Sopore youth’s family accuses son “killed in custody”, moves J-K High Court

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The Jammu and Kashmir High Court issued a notice to the Jammu and Kashmir (J-K) government and police on the petition filed by the family of a 26-year-old youth, who died in police custody last year, asking for the enquiry report into alleged killing and registration of an FIR for prosecution under law.

Justice Ali Mohammad Magrey was hearing the petition filed by the mother, Haja Begum, sister, Tahira Akhter, and brother, Javid Dar, of Irfan Dar, who died in police custody on the intervening night of 15 and 16 September last year. Justice Magrey issued a notice to the government and police officials “returnable by or before next date of hearing” i.e. 12 May 2021.

The court has issued notice to Principal Secretary Home Department, Director General of J-K Police, Senior Superintendent of Police, Sopore, Station House Officer (SHO), police station Sopore, SHO Police Station Bomai, District Magistrate Baramulla, and Additional District Magistrate Baramulla.

According to the petition, Dar’s family claims that on 15 September last year, he was picked up by the police’s Special Operations Group (SOG) personnel from his shop in the afternoon. Later, in another raid at his residence in north Kashmir’s Sopore town, his elder brother, Javid Dar was detained by the personnel too; he was let go at 11:30 pm the same day. Irfan was declared dead next morning.

The police claimed that it had taken Irfan for “recovery on the disclosure of the OGW [Irfan Dar] … while taking advantage of darkness and terrain managed to escape… during search the body of OGW was found near Stone Quarry of Tujjar-Sharief.”

In the petition, the family has alleged that Dar “was subjected to worst kind of physical torture while in illegal custody which resulted in his death and his body was thrown in a stone query”. Elder Dar has alleged, as per the petition accessed by The Kashmir Walla, that he was also subjected to “physical and mental torture” by the personnel during his detention.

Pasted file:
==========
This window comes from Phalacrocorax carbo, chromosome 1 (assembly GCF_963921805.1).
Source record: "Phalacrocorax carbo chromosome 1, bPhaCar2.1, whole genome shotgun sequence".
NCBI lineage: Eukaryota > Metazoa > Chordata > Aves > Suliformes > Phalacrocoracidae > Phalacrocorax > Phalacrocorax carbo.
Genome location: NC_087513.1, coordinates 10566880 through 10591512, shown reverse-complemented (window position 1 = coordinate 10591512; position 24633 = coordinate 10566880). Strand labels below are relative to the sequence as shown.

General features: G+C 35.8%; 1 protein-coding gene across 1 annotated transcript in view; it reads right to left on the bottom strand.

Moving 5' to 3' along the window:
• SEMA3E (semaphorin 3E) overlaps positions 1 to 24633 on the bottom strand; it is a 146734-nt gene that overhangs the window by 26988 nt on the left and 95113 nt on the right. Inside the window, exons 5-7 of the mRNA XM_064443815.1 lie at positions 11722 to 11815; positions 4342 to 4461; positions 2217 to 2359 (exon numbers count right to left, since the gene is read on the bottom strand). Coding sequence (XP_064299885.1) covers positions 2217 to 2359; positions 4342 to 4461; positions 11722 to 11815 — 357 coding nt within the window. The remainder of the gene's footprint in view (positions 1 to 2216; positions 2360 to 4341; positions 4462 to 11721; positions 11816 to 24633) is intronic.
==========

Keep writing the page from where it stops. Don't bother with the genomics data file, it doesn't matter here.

After Dar’s alleged “custodial killing”, there were widespread protests. A day later, on 17 September, the District Magistrate, Baramulla, ordered a magisterial enquiry by his deputy under section 176 CrPC to ascertain causes and circumstances leading to the death  of the deceased.

The Additional District Magistrate was given twenty days to file the report but it was not filed by Ahsan Mir, the Additional District Magistrate Baramulla, and was instead delayed by more than four months. The family, in the petition, says that they have been denied  access to the report’s findings by the Baramulla district administration.

“If a person dies in custody, they have to show that he wasn’t killed in custody,” the family’s legal counsel Shafaqat Nazir told The Kashmir Walla. “The 176 CrpC mandates an enquiry … but it doesn’t mean that you complete and keep it with you. The truth shall be revealed. How unfortunate is it to conceal the truth. Not giving us the report goes against the very genesis of the enquiry.”

According to the petition, Dar’s family says that “the enquiry report has indicted the Police personnel for killing the deceased in custody and has ruled out the theory of the police that the deceased while fleeing from custody fell into a stone query resulting in his death”.

“The Enquiry Officer, based on the statement of witnesses and the evidences placed on record has also recommended registration of formal FIR against the culprits and further recommendations in favour of the petitioners and against the culprits,” the petition added.
In the petition, Dar’s family also claims: “The deceased bore visible torture marks all over his body including head, chest and limbs. There were visible and apparent burn injuries over the body of the deceased … [Dar] was  tortured to death in Police custody and then a story was cooked up with regard to alleged recoveries and alleged efforts of the deceased to run away from custody.”

In their petition, Dar’s family also said that they had filed a complaint on 2 October 2020 before the National Human Rights Commission (NHRC) also. The NHRC had asked police to file “a detailed report in the matter” but they have not followed up till date.

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